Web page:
Can you claim the stamp duty on your investment property?

When it comes to buying an investment property, there are plenty of costs involved in the process.

Inspection reports, legal work, loan applications, title transfers… and that not-insignificant cost of the actual property.

The list goes on and on, and it can feel like everyone has their hand out — not just the seller.

But arguably the most annoying expense you’re gouged with as a buyer is stamp duty.

That pesky land tax can add tens of thousands of dollars to your outlay, which a growing number of boffins recommend governments consider axing, is a bugbear of investors.

Can you claw some of it back?

What is it?

It’s a tax on land, plain and simple.

Stamp duty is a massive source of revenue for state governments and there aren’t many reasons for it to still exist today.

Stump Duty2Taxation reviews over the past decade or so have suggested dumping it.

And research has found it has an impact on the quality of living.

The tax, based on the value of the land, adds to the price of property at a time when cracking the market is hard enough.

It also dissuades people from moving to certain areas and therefore increases commute times and forces people to sacrifice their proximity to family, work and schools, among other things.

And it acts as a barrier to older Aussies downsizing.

It should be abolished.

But given it adds millions and millions of dollars to government coffers, don’t expect that to happen.

Can you claim it?

Being a property investor opens you up to some pretty good perks, especially when it comes to tax deductions.

Stamp Duty Calculator SingaporeYou can claim a number of those costs I mentioned – legals, rates and inspection reports to name a few — to reduce your taxable income.

Given stamp duty is an expense directly related to your investment, you should be able to whack that in next tax time… right?

Wrong, unfortunately.

The Taxation Office considers that huge chunk of change to be part of the cost of acquiring the property.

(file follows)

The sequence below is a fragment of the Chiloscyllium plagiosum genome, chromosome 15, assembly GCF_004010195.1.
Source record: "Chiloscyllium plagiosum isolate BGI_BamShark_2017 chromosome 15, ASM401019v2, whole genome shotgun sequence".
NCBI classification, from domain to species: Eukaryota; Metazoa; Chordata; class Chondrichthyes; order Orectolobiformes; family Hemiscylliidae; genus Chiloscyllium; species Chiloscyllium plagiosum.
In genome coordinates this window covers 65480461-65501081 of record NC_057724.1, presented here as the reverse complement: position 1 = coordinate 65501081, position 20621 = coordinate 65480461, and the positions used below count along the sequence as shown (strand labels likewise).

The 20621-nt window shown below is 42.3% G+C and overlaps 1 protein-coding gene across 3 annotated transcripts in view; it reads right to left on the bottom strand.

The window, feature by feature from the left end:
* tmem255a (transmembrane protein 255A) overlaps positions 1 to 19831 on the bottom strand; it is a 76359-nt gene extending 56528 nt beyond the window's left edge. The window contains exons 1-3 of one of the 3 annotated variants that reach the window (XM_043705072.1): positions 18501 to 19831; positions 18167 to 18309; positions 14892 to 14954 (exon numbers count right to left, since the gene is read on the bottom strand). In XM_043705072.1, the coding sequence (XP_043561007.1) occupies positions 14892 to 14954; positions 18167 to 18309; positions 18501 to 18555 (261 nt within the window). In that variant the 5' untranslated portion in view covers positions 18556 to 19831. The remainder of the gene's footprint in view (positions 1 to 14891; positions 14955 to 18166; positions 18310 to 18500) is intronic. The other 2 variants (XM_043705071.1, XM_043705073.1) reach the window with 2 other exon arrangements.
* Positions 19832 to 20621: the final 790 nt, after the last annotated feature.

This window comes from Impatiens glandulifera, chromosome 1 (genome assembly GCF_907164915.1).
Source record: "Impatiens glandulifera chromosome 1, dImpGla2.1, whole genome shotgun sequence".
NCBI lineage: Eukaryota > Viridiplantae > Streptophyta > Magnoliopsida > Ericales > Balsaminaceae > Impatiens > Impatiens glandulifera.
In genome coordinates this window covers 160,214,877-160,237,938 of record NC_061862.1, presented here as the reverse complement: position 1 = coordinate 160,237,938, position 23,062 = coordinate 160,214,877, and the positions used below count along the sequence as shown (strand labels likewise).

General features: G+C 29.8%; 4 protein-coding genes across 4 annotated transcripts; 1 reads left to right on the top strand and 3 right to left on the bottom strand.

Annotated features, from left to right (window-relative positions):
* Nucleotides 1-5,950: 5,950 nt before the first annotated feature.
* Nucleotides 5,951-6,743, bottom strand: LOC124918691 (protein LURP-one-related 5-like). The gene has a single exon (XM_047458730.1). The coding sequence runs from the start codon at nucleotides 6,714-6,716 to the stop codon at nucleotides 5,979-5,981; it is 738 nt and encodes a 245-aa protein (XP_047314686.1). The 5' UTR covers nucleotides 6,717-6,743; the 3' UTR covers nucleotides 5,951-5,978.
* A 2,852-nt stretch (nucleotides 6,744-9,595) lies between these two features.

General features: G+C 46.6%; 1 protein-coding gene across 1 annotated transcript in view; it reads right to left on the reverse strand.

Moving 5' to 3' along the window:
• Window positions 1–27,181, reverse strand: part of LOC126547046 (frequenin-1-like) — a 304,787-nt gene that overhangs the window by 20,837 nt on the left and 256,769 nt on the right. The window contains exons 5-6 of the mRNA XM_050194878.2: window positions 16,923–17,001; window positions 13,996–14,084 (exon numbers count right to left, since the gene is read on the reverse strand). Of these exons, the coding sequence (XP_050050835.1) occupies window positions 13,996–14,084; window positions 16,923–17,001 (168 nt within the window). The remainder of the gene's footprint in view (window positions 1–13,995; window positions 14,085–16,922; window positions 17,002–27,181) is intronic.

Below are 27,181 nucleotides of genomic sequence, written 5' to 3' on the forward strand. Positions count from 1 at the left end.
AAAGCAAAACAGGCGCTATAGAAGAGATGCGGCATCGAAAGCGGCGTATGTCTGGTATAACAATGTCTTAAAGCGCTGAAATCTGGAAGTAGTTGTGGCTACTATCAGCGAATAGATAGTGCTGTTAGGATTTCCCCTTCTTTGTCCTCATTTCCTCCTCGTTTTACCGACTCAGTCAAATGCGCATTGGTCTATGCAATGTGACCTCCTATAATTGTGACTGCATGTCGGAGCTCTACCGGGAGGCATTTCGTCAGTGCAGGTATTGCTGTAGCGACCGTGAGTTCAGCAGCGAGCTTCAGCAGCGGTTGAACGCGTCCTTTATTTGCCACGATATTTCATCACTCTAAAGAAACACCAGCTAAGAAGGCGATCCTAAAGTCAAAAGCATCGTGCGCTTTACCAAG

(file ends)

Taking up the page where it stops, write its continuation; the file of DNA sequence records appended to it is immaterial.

In their view, it’s part of the base cost of the property and given you can’t claim the purchase price… you can’t claim the tax either.

It’s not very fair, but that’s the way it is.

So… I can’t recoup any of it?

On the stamp duty, there is a bit of good news.

TaxBut you’ll have to wait for it to materialise.

You can put the outlay of stamp duty towards lowering your capital gains tax liability when it comes time to selling your property.

Just as the taxman counts it as part of the base acquisition cost, so can you on the other end.

Let’s say you paid $20,000 in stamp duty on an investment you paid $400,000 a few years back.

If you sell it tomorrow for $550,000, then the capital gain is $130,000 — not $150,000.

That’s something, right?

Getting the right financial advice about stamp duty

refinance your property portfolio

Investing in property involves myriad costs including a big lump sum to the relevant state government in the form of stamp duty.

While there’s long been debate about whether it should be axed, the reality is it’s probably not going anywhere anytime soon.

The world of banking and finance can be a pretty daunting one for both novice and sophisticated investors and since our establishment in 2002 we’ve focused on providing outstanding service and business standards.

This approach has been vindicated many times by our multi award-winning approach.

So, if you’d like to understand more about stamp duty, why not contact Intuitive Finance today to ensure you have the right information and expert support on your side from the very beginning.

If you’d like an expert to teach you more about stamp duty and tax or if you have any other questions, please just contact us directly and we’ll be in touch.

Discuss your specific needs & formulate the right strategy for you. Get in touch to organise your complimentary 60min session today!

The information provided in this article is general in nature and does not constitute personal financial advice. The information has been prepared without taking into account your personal objectives, financial situation or needs. Before acting on any information you should consider the appropriateness of the information with regard to your objectives, financial situation and needs.

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Nigel Gohl

Finance Strategist at Intuitive Finance
Nigel joined the team at Intuitive Finance in February 2016 as a Finance Strategist and has over 15 years’ experience in the Financial Services industry in both mortgage lending and banking services. He has a Bachelor of Commerce/Arts, RG146 qualifications and a Diploma of Finance & Mortgage Broking Management.

Nigel has a strong passion for helping clients achieve their financial goals through identifying their needs and building strategies to accomplish them. Outside of work, Nigel enjoys spending time with his beautiful wife & baby daughter and also enjoys playing basketball, skiing, golf and is hoping that the fortunes of the Carlton Football Club turn around quickly!
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